The phrase “Time is money” has always annoyed me. It runs rampant in our current money-headed world. This phrase was coined by Benjamin Franklin in “Advice to a Young Tradesman, Written by an Old One.” I would wager that this phrase has been largely responsible for the rise of contemporary greed and concern that one’s every minute is subject to a money value.
James Merrill writes about his bourgeois father’s obsession with time and money:
My father, who had flown in WWI,
Might have continued to invest his life
In cloud banks well above Wall Street and wife.
But the race was run below, and the point was to win.
Too late now, I make out in his blue gaze
(Through the smoked glass of being thirty-six)
The soul eclipsed by twin-black pupils, sex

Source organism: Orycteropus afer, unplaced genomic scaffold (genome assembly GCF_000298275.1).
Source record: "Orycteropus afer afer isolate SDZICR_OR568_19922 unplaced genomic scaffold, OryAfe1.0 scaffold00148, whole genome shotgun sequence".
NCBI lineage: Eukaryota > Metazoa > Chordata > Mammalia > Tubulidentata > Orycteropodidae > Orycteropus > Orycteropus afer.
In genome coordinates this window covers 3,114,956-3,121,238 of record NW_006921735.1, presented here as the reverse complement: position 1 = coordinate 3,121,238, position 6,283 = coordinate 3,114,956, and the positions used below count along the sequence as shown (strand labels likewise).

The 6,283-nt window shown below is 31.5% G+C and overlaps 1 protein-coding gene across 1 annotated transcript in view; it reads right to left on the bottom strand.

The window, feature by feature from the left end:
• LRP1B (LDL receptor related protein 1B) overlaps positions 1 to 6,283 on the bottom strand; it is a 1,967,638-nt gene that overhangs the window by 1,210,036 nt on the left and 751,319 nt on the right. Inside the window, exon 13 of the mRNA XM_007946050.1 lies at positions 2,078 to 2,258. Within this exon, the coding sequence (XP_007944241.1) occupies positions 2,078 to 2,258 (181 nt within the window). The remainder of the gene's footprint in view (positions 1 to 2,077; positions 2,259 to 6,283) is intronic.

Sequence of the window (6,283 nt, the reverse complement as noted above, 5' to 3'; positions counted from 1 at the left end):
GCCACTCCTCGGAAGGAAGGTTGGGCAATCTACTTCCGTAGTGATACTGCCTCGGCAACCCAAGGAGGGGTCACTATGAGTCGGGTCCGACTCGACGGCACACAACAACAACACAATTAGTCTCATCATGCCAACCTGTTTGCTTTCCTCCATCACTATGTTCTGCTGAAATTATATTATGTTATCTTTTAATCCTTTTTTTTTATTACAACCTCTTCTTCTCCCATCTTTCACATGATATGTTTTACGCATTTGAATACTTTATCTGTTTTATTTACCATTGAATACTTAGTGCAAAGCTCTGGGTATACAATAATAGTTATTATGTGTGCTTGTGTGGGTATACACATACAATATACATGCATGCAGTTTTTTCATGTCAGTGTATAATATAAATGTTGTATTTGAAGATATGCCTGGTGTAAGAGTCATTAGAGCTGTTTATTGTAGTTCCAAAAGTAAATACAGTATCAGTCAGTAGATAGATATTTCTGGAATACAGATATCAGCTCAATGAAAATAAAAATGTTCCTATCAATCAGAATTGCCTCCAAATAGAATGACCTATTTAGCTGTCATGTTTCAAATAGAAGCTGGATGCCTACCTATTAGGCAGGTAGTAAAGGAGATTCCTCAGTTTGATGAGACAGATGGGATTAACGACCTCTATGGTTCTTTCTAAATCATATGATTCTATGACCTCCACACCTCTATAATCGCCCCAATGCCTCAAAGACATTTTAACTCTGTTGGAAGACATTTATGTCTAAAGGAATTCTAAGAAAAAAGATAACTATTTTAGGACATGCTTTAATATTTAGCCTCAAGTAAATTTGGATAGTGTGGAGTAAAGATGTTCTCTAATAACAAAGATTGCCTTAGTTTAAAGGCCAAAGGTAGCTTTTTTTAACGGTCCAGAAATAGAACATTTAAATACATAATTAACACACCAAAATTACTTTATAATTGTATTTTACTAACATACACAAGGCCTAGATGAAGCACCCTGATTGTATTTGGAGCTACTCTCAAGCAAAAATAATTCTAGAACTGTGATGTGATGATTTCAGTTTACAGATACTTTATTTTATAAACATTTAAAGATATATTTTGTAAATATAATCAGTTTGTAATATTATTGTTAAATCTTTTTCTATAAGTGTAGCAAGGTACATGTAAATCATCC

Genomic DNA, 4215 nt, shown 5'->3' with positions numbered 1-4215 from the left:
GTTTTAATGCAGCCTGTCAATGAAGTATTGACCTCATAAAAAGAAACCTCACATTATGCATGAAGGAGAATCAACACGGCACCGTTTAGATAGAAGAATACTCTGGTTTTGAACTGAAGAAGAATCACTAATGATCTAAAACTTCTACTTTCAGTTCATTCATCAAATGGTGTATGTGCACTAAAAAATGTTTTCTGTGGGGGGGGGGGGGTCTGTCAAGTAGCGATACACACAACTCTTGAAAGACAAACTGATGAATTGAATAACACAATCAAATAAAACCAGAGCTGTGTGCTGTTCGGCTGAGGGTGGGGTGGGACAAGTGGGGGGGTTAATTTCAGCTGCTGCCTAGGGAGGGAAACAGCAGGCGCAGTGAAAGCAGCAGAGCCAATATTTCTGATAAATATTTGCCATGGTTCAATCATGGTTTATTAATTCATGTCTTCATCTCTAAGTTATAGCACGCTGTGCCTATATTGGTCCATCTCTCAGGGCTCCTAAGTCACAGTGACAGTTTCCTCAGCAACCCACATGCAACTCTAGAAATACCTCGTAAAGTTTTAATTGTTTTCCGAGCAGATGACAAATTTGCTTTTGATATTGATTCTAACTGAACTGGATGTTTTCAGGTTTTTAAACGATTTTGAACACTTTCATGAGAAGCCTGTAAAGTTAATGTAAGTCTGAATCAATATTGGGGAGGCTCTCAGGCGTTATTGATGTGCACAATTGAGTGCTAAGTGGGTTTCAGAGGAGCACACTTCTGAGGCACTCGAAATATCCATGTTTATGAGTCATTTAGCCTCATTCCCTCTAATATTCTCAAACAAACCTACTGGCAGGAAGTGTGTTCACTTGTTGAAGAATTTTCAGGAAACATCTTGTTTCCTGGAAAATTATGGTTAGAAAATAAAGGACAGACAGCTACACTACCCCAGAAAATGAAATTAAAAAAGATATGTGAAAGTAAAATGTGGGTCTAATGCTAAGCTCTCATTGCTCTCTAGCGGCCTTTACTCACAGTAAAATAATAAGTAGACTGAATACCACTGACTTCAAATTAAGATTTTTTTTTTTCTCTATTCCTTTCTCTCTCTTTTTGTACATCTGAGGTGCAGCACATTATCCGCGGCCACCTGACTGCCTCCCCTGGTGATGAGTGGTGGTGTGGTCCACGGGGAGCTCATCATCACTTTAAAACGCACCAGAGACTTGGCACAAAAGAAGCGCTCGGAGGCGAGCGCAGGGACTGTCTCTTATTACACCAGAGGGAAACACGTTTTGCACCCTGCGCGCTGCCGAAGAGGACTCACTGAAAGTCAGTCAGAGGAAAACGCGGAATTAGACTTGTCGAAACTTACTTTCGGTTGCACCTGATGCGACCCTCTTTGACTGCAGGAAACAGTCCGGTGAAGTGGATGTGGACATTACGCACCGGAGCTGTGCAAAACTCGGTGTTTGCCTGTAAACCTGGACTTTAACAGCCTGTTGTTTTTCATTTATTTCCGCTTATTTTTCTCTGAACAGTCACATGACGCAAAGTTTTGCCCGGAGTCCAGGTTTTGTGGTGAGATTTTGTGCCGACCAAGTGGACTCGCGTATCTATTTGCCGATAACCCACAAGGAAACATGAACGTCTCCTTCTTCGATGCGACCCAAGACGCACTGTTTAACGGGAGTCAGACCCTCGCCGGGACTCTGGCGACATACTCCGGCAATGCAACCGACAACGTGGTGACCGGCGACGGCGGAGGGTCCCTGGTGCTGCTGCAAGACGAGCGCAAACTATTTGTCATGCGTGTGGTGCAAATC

And business; time was money in those days.
This excerpt is quoted in Vernon Shetley’s excellent work of criticism entitled,
“After the Death of Poetry,” where he proceeds to write that “The phrase ‘time is money’ posits a universal law; the poet’s [Merrill’s] rephrasing denies its universality. ‘Time is money’ again embodies the conventional wisdom of the hard-headed businessman, a wisdom whose truth the poet both acknowledges and distances himself from; his financier father may have transformed time into money, but time retained its own powers of transformation.” Merrill continues to write that: “Time is not money.”
When asked to translate an experience into monetary terms, the basis of that experienced is removed from lasting personal or emotional value. Money is an exchange. Time is experience. To say that experience is an exchange is suspect. Experience should be rooted in the here-and-now, the singular moment of the present time, which helps construct past times in the form of memory. The time of the future is groundless; we should not think of the future in terms of dollars, nor the present. Time is free, or should be. Or as singer Stevie Nicks says, “Love is time.”